I have read this book in the past few days in detail, reading out loud as we drove, or rested in the hotel room and marvelling at what we read, then actually going and trying to find what she talked about and seeing if I could retrace some of her steps… (luckily, with the help of some aunts, along with the book, we were able to find quite a few things).
For example, (Granny speaking about schooling): ” And I enjoyed it even more when I was older, when I switched to another school called Ernestinenschule.” I was excited to find the school:
Or, “My parents went regularly into Lubeck, taking one of the horse drawn carriages. And when we were allowed to go shopping with them, we would end up at Niederegger for cake. That was the crowning glory of the outing”.
Our first stop in Lubeck:
I loved being able to actually see the places I visualized and heard about. I am so grateful that she was a writer, a story teller and a recorder. I love that my grandfather was an avid photographer, and I think of him every time I see Zach pull out his camera, as he reminds me so much of my Papa who took “rolls and rolls” of film with every visit.
I love that Zach is also a recorder. I gave him a travel journal 4 years ago and he keeps meticulous records of his travels. His journal looks very well used because it survived the flood in Fiji (and because he takes it on all his adventures). Both our journals:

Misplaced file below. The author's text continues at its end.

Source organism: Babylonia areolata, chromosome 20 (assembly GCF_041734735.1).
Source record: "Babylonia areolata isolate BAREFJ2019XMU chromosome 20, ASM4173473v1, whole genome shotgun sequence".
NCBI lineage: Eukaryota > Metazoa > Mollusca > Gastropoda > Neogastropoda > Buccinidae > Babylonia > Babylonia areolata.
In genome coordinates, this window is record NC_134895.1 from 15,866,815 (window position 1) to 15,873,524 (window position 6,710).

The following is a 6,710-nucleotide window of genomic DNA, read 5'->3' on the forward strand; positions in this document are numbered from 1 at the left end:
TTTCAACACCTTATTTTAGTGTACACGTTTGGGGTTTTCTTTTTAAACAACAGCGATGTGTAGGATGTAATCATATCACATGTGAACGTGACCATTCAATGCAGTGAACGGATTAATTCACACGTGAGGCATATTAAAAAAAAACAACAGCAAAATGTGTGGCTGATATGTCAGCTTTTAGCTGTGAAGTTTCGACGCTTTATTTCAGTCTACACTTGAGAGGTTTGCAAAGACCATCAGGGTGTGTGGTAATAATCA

He’s been doing a lot of writing on this trip:
He even fell asleep:
Over the past several days,I found myself getting a little teary at times, as I’ve been reading, recording and experiencing.
I came across the final pages in “Granny’s book” as we call it, and found this poem. Granny, was also an artist, and a poet. She always wrote poems for each family on New Year’s (much like Rob does for our family at Christmas), and loved to paint with water colour (we have one of her paintings hanging inout living room). This poem, to me, represents her so well: her kindness, her compassion, her commitment to humanity and especially her family; her struggles and her gratitude. She wrote it for their 40th wedding anniversary on April 30, 1978 (coincidentally, April 30th was not only their anniversary, but my grandfather’s birthday, as well as the day my grandparents met and had their first dinner (sly guy, my Papa, used his birthday as a way to get her to go for dinner):